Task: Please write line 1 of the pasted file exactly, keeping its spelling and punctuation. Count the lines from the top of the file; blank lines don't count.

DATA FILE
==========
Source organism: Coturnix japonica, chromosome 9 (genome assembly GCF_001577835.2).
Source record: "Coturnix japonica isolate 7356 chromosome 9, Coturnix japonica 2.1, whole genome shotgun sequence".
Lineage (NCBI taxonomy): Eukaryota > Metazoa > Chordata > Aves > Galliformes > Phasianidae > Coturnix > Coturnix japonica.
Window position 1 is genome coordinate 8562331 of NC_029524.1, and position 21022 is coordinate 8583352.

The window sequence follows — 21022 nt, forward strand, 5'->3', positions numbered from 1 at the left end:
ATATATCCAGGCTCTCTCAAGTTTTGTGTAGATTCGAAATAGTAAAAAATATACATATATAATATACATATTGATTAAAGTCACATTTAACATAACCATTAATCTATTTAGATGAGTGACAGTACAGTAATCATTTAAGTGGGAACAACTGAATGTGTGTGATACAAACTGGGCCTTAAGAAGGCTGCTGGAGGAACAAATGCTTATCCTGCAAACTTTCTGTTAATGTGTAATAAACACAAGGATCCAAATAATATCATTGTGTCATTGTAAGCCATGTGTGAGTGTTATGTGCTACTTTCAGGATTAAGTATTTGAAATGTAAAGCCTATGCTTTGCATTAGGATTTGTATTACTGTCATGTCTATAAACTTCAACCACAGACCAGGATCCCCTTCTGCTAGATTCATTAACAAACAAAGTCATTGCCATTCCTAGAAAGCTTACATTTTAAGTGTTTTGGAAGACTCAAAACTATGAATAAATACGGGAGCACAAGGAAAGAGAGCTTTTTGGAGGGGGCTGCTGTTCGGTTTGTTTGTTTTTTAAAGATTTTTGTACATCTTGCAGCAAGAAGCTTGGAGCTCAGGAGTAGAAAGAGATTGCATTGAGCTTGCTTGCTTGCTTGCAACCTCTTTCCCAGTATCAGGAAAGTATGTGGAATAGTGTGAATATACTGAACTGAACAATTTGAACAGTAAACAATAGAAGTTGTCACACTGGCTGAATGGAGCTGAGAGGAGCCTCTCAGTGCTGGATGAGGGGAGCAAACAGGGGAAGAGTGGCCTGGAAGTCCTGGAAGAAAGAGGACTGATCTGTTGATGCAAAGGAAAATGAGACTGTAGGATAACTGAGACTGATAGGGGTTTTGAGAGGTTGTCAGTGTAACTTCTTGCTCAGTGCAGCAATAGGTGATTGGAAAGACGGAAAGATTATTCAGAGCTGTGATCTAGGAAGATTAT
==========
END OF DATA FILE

Source organism: Coturnix japonica, chromosome 9 (genome assembly GCF_001577835.2).